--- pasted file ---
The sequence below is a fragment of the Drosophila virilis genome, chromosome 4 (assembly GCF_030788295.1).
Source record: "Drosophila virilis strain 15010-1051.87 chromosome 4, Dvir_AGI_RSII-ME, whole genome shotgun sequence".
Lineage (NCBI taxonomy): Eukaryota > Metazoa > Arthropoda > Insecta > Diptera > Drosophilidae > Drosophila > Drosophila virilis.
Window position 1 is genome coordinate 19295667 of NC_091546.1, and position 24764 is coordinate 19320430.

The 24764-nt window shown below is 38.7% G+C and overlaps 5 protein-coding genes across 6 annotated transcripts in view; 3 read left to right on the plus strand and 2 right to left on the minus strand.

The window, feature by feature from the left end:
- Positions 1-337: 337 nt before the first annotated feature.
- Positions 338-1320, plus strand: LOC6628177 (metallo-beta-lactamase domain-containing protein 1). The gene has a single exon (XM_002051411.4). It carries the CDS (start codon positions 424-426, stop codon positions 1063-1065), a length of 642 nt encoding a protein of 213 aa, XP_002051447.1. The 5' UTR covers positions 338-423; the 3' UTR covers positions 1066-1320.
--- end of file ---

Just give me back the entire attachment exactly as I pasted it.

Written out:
The sequence below is a fragment of the Drosophila virilis genome, chromosome 4 (assembly GCF_030788295.1).
Source record: "Drosophila virilis strain 15010-1051.87 chromosome 4, Dvir_AGI_RSII-ME, whole genome shotgun sequence".
Lineage (NCBI taxonomy): Eukaryota > Metazoa > Arthropoda > Insecta > Diptera > Drosophilidae > Drosophila > Drosophila virilis.
Window position 1 is genome coordinate 19295667 of NC_091546.1, and position 24764 is coordinate 19320430.

The 24764-nt window shown below is 38.7% G+C and overlaps 5 protein-coding genes across 6 annotated transcripts in view; 3 read left to right on the plus strand and 2 right to left on the minus strand.

The window, feature by feature from the left end:
- Positions 1-337: 337 nt before the first annotated feature.
- Positions 338-1320, plus strand: LOC6628177 (metallo-beta-lactamase domain-containing protein 1). The gene has a single exon (XM_002051411.4). It carries the CDS (start codon positions 424-426, stop codon positions 1063-1065), a length of 642 nt encoding a protein of 213 aa, XP_002051447.1. The 5' UTR covers positions 338-423; the 3' UTR covers positions 1066-1320.